France pushes forward with trials of much-hyped mmWave airwaves

Much has been spoken about the promise of mmWave spectrum bands, and France has announced 11 trials to separate the wheat from the chaff in 26 GHz.

Launched by Agnès Pannier-Runacher, France’s Secretary of State to the Minister for the Economy and Finance, and Sébastien Soriano, Chair of the Electronic Communications and Postal Regulatory Authority (Arcep), the trials will sweep the country, covering a handy number of different usecases, while also bringing in an attractive number of different technology companies.

It’s a comprehensive approach few other countries could match-up to. Interestingly enough, several of the projects are being led by enterprise companies, or organizations that do not specialise in telecommunications. To some, it might not sound like the most sensible approach, though it will ensure business demands are priority number one; the problem with telcos is that they specialise in telecommunications and very little else.

The first project will be led by Universcience, at the Cité des Sciences et de l’Industrie, and will focus on public engagement. The La Cité des sciences et de l’industrie 5G trial platform will showcase use cases to the public, through open events, as well as temporary and permanent exhibitions.

Although many in the general public would claim to have heard of 5G, few will actually understand what it is. Education programmes are critical not only to ensure the public is made aware of progress, but also to encourage the next generation into the STEM subjects. For any nation to capitalise on the opportunities presented by the 5G era, the skills gaps will have to be closed.

The second, at the Vélodrome National, will bring together Nokia, Qualcomm, Airbus and France Television to understand how 5G can aid sports media. Low latency and increased bandwidth will be key topics here, as will the integration of artificial intelligence for operational efficiency and augmented reality to improve consumer experience.

The third trial will pair Bordeaux Métropole, the local authority, with Bouygues Telecom and will aim to capitalise on public lighting networks to deploy new infrastructures.

The Port of Le Havre will lead the fourth trial alongside the Le Havre Seine Métropole urban community, Siemens, EDF and Nokia. This initiative will explore 5G applications in a port and industry-related environments, with use-cases such as operating smart grids and recharging electric vehicles.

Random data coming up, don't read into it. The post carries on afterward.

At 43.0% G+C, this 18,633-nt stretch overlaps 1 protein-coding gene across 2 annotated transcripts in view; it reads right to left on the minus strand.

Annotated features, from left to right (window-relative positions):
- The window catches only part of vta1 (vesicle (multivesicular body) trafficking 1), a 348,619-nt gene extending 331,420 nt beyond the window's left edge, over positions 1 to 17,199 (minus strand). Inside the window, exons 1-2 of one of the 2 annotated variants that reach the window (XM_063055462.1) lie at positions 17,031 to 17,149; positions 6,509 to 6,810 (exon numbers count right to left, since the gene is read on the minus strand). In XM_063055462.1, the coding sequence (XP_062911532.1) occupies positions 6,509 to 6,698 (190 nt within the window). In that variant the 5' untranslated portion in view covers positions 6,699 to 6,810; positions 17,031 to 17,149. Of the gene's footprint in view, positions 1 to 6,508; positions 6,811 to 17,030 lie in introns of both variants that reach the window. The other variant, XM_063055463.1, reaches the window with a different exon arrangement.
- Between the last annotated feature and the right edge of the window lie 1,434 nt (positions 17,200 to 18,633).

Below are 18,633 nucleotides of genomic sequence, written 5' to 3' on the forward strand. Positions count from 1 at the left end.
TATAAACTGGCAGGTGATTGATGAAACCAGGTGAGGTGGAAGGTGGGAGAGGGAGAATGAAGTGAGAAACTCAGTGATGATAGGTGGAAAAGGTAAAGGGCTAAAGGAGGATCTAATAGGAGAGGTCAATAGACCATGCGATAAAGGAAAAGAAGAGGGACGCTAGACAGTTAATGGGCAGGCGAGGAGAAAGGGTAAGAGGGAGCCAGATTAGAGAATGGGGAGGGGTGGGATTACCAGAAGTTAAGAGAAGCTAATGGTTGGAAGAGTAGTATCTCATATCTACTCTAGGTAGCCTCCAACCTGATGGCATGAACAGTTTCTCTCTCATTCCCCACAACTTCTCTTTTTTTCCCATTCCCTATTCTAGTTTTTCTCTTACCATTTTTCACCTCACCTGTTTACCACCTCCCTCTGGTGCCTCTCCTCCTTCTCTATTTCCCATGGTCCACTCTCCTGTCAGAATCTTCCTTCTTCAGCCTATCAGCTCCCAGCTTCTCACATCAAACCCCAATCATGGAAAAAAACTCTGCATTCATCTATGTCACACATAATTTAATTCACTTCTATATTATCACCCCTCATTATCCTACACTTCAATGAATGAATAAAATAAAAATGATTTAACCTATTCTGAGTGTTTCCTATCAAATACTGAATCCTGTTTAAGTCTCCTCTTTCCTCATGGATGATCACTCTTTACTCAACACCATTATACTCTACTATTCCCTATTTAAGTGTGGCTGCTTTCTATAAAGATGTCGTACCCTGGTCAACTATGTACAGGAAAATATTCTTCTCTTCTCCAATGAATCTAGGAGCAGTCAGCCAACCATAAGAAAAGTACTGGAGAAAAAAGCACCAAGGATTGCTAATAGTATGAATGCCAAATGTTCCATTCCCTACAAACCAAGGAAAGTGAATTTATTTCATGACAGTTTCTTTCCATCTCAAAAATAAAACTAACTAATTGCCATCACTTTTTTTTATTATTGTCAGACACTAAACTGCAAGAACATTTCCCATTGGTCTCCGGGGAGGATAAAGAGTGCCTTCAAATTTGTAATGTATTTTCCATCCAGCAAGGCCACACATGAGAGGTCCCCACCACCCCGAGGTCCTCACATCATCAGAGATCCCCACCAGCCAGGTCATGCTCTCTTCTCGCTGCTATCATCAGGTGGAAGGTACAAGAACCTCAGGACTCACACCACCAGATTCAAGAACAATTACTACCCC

At the Nokia Paris-Saclay campus, trials will be conducted in a real-world environment, both indoors and outdoors, thanks to Nokia 5G antennae installed at different heights on the rooftops, and in work areas. This project also includes a start-up incubator programme.

The Paris La Défense planning development agency and its partners have submitted another interesting usecase. With 5G CAPEX budget strained already, the Government department will test the feasibility and viability of owning infrastructure and selling turnkey access to operators. This might erode coverage advantages which some telcos might seek, though in assuming ownership (and the cost) of network deployment, the 5G journey might well be a bit smoother in France.

The seventh trial will pair Bouygues Telecom with France’s national rail company, SNCF, at the Lyon Part-Dieu train station. Tests will focus on consumer applications, such as VR and AR, as well as how transportation companies can make best use of data and connectivity to enhance operations. The eighth trial will also be led by Bouygues Telecom, focusing on industrial IOT in the city of Saint-Priest.

Orange will oversee two trials at part of the wider scheme, with the first taking place in Rennes railway station with SNCF and Nokia. Once again, part of this trial will focus on consumer applications, making waiting a ‘more pleasant experience’, with the rest focusing on industrial applications such as remote maintenance using augmented reality.

The second Orange trial will focus on various 5G use cases in heavily trafficked areas, such as enhanced multimedia experiences for people on the move and cloud gaming. This trial is supposed to be generic, and another opportunity for start-ups to pitch and validate their ideas in a live lab.